Politician Bruce Nimmerhoudt accused of terrorism to know on Friday if he will get bail
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Johannesburg - Patriotic Alliance West Rand leader Bruce Nimmerhoudt, accused of terrorism, will know on Friday whether he will be released on bail or not in the Roodepoort Magistrate’s Court.
While Magistrate Annelie Africa is expected to deliver her verdict, Nimmerhouldt’s supporters have staged protests’ action in his hometown of Toekomsrus in Randfontein demanding his release on bail.
His supporters, who included member of his political party, were adamant that the charges under the Terrorism and Related Activities Act and of inciting violence were a fabrication by his political opponents, who allegedly want to scupper his plans to become a mayor in one of the West Rand’s three municipalities.
Another Gauteng opposition party, the ACDP, has also come out in support of Nimmerhoudt’s bid to be released on bail.
Yesterday, ACDP Gauteng leader Bishop Dalton Adams said his party has taken exception to the charge of terrorism under the Terrorism and Related Activities Act 33 of 2004 added against Nimmerhoudt.
“We strongly believe that justice must take its course and that the state must prove beyond any reasonable doubt that Mr Nimmerhoudt has committed an offence which warrants the charge of terrorism under the Terrorism and Related Activities Act.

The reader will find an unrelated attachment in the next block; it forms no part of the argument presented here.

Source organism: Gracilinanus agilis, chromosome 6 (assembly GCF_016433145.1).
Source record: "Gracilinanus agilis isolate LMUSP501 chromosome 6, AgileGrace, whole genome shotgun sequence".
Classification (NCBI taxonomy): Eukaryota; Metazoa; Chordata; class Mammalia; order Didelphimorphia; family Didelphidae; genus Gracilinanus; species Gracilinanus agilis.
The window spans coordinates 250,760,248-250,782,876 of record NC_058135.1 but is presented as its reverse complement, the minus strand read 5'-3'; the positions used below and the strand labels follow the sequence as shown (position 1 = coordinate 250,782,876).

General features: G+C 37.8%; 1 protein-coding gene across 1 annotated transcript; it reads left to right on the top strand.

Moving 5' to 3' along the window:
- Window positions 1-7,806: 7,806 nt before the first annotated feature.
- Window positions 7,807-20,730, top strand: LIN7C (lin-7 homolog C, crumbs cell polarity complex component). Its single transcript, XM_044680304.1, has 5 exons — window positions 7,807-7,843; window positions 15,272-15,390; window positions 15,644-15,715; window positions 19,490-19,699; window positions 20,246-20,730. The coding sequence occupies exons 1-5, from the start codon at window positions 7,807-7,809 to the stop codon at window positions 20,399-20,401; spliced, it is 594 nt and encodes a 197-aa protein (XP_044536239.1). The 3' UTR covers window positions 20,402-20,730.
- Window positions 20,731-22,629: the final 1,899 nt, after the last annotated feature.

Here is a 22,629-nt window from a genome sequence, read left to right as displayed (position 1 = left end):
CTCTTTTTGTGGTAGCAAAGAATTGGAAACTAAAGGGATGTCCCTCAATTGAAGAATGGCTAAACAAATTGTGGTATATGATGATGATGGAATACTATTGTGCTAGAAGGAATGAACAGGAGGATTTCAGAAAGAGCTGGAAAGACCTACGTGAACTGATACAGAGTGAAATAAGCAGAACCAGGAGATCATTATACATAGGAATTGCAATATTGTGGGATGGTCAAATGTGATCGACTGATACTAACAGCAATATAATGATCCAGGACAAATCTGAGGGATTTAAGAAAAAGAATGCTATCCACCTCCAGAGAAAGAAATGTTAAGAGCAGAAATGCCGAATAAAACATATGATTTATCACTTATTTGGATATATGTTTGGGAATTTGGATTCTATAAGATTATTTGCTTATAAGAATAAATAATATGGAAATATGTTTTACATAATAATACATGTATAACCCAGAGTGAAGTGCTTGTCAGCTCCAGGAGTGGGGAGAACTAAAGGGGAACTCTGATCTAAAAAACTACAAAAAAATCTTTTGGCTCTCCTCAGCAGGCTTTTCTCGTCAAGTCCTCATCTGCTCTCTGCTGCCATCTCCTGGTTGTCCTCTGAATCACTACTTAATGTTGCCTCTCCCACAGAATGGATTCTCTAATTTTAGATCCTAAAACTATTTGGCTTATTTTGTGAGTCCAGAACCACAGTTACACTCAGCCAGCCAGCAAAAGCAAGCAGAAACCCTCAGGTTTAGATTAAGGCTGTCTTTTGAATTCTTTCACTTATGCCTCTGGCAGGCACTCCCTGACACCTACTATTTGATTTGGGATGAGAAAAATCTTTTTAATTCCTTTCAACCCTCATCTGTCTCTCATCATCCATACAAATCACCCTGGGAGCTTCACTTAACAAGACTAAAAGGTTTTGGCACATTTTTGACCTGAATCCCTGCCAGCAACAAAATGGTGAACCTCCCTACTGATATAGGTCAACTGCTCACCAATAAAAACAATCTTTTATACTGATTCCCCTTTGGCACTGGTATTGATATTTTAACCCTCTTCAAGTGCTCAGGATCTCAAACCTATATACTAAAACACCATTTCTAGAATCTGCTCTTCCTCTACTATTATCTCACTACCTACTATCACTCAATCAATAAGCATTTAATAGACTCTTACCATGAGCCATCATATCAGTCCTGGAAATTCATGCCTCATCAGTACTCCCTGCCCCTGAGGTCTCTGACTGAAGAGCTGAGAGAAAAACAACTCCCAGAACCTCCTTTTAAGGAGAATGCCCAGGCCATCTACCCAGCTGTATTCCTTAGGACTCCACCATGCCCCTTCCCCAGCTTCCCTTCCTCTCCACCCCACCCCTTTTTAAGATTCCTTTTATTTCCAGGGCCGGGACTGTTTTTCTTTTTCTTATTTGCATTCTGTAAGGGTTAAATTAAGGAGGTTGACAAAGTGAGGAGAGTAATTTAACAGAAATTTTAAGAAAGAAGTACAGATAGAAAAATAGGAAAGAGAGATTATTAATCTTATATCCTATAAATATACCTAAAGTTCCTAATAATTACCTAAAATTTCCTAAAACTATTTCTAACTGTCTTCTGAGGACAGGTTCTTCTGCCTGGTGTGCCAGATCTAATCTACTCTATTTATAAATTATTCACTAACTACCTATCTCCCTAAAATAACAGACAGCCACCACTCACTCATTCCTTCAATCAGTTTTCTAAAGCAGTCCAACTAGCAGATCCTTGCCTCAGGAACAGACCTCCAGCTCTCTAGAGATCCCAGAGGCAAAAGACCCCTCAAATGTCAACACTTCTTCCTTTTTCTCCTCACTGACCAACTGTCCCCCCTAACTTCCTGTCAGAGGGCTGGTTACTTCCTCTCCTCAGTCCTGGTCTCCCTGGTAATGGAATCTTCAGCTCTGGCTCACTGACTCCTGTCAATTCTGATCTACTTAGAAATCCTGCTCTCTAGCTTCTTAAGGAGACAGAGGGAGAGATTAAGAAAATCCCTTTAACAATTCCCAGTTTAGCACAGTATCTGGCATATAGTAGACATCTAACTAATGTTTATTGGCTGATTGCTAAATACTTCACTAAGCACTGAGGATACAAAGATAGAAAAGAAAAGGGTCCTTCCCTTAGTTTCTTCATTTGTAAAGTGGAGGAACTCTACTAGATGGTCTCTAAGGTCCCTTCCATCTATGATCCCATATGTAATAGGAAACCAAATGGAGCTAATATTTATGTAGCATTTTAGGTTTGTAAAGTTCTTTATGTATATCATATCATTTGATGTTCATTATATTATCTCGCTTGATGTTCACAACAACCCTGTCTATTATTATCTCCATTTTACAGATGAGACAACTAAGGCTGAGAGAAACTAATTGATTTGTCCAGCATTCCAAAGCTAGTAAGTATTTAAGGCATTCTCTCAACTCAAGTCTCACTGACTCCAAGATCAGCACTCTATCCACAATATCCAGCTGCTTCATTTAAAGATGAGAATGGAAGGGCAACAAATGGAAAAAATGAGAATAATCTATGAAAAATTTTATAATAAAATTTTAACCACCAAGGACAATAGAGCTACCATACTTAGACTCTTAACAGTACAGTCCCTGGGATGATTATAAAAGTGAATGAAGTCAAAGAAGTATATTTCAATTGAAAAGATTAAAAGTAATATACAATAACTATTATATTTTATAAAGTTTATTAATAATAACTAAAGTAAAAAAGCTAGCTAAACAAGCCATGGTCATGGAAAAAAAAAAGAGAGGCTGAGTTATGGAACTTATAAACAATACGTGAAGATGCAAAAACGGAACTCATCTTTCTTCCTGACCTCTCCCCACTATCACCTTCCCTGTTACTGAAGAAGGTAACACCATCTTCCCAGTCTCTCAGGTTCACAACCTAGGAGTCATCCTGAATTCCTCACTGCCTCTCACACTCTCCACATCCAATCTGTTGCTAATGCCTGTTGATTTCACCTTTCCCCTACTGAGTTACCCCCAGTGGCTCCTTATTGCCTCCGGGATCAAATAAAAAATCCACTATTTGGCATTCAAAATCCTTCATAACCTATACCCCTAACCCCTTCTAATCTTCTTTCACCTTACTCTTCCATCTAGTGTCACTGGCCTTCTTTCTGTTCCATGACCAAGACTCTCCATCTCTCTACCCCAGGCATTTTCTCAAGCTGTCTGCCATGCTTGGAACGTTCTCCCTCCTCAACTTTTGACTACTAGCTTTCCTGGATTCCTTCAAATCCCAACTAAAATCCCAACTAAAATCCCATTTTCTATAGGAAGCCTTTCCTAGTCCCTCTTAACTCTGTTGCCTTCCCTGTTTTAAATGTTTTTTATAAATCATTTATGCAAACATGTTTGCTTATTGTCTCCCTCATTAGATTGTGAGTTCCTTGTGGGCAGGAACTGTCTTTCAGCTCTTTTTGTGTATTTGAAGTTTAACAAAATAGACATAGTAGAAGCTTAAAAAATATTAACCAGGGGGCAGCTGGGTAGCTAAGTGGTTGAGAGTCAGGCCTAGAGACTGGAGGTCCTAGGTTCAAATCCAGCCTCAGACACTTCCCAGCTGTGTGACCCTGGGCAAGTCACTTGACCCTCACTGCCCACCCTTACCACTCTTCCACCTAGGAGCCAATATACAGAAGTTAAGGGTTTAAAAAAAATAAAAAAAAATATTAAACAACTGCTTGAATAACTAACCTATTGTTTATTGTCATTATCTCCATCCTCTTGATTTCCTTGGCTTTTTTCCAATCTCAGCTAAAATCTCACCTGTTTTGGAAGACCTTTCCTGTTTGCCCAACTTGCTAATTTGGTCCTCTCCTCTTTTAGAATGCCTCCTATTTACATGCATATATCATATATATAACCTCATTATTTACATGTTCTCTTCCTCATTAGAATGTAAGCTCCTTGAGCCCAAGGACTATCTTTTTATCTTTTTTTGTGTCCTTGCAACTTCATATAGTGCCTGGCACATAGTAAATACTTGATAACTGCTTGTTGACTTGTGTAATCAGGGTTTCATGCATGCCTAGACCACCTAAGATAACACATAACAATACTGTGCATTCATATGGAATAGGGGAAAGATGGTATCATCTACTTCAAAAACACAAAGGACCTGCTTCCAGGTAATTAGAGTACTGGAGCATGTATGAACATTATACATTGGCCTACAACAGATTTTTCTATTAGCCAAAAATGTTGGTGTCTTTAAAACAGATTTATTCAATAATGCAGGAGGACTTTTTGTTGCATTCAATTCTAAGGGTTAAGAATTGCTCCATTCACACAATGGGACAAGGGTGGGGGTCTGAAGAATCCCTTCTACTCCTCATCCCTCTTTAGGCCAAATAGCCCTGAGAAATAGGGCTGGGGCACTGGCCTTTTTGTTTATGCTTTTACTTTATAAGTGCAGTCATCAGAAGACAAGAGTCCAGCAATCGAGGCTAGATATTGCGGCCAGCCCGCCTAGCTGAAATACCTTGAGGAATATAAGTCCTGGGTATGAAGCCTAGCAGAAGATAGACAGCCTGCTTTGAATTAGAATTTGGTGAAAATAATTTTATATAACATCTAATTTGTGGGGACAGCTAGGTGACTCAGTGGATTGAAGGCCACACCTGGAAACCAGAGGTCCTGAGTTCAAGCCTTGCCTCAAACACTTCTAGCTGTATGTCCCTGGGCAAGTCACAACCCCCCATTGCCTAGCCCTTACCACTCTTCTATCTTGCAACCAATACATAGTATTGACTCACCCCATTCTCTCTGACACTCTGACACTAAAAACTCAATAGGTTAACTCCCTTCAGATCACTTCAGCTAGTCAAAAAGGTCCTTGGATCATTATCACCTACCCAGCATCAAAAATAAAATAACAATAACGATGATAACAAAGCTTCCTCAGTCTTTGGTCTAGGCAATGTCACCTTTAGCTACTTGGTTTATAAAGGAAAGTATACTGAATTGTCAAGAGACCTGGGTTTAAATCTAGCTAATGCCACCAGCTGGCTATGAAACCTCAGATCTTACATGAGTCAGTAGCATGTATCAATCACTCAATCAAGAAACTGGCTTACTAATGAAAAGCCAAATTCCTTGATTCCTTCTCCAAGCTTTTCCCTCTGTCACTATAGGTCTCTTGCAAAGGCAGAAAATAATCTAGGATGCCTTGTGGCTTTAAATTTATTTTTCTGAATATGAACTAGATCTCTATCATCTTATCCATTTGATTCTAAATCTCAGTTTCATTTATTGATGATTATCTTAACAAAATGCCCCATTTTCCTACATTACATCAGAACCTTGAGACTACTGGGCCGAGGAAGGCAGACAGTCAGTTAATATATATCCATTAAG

“We further question why Mr Nimmerhoudt is held in chains while others accused of similar charges are left unchained. All people are equal before the law and there should be no discrimination against anyone on the basis of political affiliation, race, gender or religion,” Adams said.
He said his party believes in the rule of law and that elections must be free and fair. It is imperative that the justice system does not fall prey to political tactics.
“As the ACDP, we believe that we can enjoy genuine change and renewal in our country that is built on the pillars of integrity, justice, competence, honour and respect,” Adams said.
In his bail application, Nimmerhoudt also claimed that he was under the instruction of his party leader, Gayton McKenzie, to fight for justice and to protect West Rand against any threats of destruction and looting.
Earlier this week, Nimmerhoudt’s counsel, Calvin Richards, argued that Nimmerhoudt was not the author of the voice note which encouraged people to attack all the malls in the West Rand.
Richards expressed concern to the court that they only became aware of the new charge of terrorism against their client during their arrival for the bail application on Monday. He said Nimmerhoudt was initially charged with a schedule 1 offence of inciting violence but the state preferred to add another charge without informing them on time.
Nimmerhoudt, however, told the court that he would plead not guilty on all charges against him when a trial date is set.
Meanwhile, ANC councillor Solly Silawule at Ekurhuleni Metro Council is expected to apply for bail in the Boksburg Magistrate’s Court on Friday for allegedly looting alcohol at Daveyton Mall during the violence in Gauteng and KwaZulu-Natal.
It is also alleged that the state might bring charges of malicious damage to property to some of the retail shops at the same mall, if the picture in circulation on social media is officially confirmed to be of him.
Silawule made his first appearance in the Boksburg Magistrate’s Court on Tuesday, charged with theft and public violence. He was not asked to plead on either count but was remanded in custody as he is required to convince the court that it is in the interest of justice that he should be released on bail.
Silawule must give details of whether he has any criminal conviction or pending charges against him – a requirement for a presiding officer to consider in any application for bail.